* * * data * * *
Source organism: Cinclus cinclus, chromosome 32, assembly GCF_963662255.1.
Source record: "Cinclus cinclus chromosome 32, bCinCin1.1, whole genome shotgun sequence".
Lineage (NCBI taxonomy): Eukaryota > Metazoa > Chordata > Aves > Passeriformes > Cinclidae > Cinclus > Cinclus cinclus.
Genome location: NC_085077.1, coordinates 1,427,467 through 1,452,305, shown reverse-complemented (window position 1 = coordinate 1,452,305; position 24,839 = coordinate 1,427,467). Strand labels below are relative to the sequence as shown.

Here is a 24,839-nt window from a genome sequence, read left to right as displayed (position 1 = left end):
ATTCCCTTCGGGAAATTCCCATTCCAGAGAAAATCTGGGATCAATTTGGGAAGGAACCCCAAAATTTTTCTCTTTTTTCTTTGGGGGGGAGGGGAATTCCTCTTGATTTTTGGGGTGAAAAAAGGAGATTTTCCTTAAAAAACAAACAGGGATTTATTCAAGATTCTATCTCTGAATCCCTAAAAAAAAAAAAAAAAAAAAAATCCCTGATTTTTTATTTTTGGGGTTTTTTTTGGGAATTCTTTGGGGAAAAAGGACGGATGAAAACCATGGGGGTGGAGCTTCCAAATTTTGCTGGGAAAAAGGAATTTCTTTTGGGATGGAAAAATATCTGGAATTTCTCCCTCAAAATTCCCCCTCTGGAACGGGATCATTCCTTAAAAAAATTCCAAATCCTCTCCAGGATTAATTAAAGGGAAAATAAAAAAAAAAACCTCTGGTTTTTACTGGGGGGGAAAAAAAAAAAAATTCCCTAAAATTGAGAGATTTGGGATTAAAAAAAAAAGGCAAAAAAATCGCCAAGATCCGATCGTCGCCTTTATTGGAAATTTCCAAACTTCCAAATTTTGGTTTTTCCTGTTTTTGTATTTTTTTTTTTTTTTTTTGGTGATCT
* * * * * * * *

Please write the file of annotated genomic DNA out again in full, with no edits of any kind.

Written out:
Source organism: Cinclus cinclus, chromosome 32, assembly GCF_963662255.1.
Source record: "Cinclus cinclus chromosome 32, bCinCin1.1, whole genome shotgun sequence".
Lineage (NCBI taxonomy): Eukaryota > Metazoa > Chordata > Aves > Passeriformes > Cinclidae > Cinclus > Cinclus cinclus.
Genome location: NC_085077.1, coordinates 1,427,467 through 1,452,305, shown reverse-complemented (window position 1 = coordinate 1,452,305; position 24,839 = coordinate 1,427,467). Strand labels below are relative to the sequence as shown.

Here is a 24,839-nt window from a genome sequence, read left to right as displayed (position 1 = left end):
ATTCCCTTCGGGAAATTCCCATTCCAGAGAAAATCTGGGATCAATTTGGGAAGGAACCCCAAAATTTTTCTCTTTTTTCTTTGGGGGGGAGGGGAATTCCTCTTGATTTTTGGGGTGAAAAAAGGAGATTTTCCTTAAAAAACAAACAGGGATTTATTCAAGATTCTATCTCTGAATCCCTAAAAAAAAAAAAAAAAAAAAAATCCCTGATTTTTTATTTTTGGGGTTTTTTTTGGGAATTCTTTGGGGAAAAAGGACGGATGAAAACCATGGGGGTGGAGCTTCCAAATTTTGCTGGGAAAAAGGAATTTCTTTTGGGATGGAAAAATATCTGGAATTTCTCCCTCAAAATTCCCCCTCTGGAACGGGATCATTCCTTAAAAAAATTCCAAATCCTCTCCAGGATTAATTAAAGGGAAAATAAAAAAAAAAACCTCTGGTTTTTACTGGGGGGGAAAAAAAAAAAAATTCCCTAAAATTGAGAGATTTGGGATTAAAAAAAAAAGGCAAAAAAATCGCCAAGATCCGATCGTCGCCTTTATTGGAAATTTCCAAACTTCCAAATTTTGGTTTTTCCTGTTTTTGTATTTTTTTTTTTTTTTTTTGGTGATCT